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President Obama: "We Don't Have a Strategy Yet" on ISIS
(CNN) – President Barack Obama said that he is soliciting "a range of options" about what the United States could do to go after ISIS in Syria, which he said has become "a safe haven" for the Islamist extremist group due to the ongoing unrest. At the same time, he stressed that this is "not simply a military issue but a political issue."
"I don't want to put the cart before the horse," Obama said. "We don't have a strategy yet."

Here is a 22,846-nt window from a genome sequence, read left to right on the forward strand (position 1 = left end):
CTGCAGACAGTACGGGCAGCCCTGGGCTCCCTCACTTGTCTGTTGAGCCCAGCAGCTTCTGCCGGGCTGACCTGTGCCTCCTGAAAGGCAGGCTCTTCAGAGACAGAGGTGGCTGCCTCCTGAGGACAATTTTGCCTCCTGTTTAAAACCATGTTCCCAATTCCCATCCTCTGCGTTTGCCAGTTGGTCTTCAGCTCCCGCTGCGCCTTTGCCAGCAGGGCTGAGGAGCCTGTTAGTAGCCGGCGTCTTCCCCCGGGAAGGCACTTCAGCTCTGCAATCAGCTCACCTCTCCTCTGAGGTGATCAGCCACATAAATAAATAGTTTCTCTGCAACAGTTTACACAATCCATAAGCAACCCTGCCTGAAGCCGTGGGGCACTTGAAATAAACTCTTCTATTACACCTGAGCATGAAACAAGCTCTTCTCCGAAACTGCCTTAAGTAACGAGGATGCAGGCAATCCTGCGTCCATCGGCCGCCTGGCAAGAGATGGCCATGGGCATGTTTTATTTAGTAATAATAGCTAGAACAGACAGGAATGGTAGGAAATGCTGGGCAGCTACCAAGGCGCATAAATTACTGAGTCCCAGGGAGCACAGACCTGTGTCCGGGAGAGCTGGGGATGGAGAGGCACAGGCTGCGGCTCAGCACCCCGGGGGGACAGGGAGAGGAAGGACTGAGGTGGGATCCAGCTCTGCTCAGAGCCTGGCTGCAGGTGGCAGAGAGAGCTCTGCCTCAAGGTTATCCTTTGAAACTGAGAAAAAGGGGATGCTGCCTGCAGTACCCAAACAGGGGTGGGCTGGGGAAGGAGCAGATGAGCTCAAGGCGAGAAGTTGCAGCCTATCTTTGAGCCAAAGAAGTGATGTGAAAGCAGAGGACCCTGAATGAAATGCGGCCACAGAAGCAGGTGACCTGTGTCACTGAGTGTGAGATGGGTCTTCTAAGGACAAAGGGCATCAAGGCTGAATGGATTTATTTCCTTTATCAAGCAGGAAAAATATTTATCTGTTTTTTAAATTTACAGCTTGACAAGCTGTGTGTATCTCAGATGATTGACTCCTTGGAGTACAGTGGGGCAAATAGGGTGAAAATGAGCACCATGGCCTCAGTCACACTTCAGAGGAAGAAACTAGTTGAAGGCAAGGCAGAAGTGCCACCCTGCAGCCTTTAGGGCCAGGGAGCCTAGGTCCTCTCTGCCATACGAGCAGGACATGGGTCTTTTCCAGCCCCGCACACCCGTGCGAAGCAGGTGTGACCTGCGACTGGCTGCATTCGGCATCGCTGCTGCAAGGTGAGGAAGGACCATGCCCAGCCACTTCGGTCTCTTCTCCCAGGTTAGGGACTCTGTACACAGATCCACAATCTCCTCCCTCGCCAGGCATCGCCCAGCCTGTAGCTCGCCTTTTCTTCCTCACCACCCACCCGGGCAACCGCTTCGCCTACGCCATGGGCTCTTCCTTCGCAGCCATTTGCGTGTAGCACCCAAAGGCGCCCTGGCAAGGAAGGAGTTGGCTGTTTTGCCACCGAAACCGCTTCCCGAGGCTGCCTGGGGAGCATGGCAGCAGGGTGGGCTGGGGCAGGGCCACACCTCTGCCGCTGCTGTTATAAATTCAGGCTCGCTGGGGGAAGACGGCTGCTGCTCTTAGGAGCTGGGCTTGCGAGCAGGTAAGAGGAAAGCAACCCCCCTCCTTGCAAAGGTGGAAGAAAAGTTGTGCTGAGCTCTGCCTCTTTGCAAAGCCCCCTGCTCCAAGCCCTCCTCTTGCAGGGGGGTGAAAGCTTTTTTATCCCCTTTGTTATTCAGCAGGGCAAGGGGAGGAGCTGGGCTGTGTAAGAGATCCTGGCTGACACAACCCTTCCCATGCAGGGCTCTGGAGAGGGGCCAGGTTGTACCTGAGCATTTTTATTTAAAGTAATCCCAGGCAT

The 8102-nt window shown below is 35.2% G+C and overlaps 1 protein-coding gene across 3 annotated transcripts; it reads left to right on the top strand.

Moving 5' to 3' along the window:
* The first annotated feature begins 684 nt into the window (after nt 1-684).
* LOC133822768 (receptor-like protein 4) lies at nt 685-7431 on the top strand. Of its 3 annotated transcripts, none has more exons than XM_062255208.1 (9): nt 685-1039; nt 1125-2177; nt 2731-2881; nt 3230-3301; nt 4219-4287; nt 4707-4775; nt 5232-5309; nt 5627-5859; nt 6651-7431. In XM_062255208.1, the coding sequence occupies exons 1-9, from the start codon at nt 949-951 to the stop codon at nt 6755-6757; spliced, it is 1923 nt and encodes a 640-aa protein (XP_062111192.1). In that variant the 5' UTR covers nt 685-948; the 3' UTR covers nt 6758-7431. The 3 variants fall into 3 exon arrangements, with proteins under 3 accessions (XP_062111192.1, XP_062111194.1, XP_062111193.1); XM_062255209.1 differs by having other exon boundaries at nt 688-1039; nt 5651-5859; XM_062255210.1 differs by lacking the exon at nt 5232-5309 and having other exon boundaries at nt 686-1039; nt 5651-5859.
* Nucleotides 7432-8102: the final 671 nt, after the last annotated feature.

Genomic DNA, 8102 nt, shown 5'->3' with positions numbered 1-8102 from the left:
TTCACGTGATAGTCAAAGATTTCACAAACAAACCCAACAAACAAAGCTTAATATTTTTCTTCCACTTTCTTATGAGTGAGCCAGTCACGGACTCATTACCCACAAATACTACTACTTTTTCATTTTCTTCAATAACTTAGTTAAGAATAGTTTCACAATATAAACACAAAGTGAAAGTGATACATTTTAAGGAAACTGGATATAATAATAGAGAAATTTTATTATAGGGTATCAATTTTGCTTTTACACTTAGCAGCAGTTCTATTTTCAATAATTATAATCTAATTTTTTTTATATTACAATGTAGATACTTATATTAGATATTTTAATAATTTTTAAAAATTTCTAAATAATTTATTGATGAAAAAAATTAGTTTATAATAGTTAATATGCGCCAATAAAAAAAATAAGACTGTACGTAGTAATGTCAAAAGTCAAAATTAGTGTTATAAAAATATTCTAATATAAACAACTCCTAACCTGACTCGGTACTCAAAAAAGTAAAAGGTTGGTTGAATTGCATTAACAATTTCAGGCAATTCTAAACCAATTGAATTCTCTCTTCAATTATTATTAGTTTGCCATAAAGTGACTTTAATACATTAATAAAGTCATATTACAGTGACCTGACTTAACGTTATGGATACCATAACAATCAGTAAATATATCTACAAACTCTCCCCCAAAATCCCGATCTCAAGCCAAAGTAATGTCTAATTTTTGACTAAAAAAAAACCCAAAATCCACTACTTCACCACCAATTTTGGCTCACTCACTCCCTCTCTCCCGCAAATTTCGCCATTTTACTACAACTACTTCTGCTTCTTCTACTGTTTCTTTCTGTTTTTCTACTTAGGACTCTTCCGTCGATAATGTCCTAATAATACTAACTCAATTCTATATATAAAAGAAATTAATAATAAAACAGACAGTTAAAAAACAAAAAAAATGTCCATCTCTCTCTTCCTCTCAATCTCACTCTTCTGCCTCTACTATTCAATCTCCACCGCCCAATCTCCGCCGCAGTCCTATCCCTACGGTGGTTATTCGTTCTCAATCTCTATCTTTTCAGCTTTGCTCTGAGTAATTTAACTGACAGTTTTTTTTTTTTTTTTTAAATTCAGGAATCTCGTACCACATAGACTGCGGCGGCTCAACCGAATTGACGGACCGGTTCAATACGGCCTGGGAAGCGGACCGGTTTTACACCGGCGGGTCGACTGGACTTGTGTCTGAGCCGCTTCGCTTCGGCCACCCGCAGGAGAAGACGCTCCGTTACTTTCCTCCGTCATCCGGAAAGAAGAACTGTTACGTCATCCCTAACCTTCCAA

Obama said he was sending U.S. Secretary of State John Kerry to the region to work on building a coalition needed to face the threat of ISIS militants.
"This should be a wake-up call to Sunni, to Shia, to everybody, that a group like ISIS is beyond the pale, that they have no vision or ideology beyond violence and chaos and the slaughter of innocent people. And as a consequence, we've got to all join together," Obama said, "even if we have differences on a range of political issues, to make sure that they're all rooted out."
U.S. airstrikes in Iraq are working, Obama said.
"The terrorists of (ISIS) are losing arms and equipment," he said, and Iraqi and Kurdish forces are making inroads.
But "the idea that the United States or any outside power would perpetually defeat ISIS ... is unrealistic," Obama said, insisting that a strong, trusted Iraqi government is critical to ousting the Islamist terror group permanently.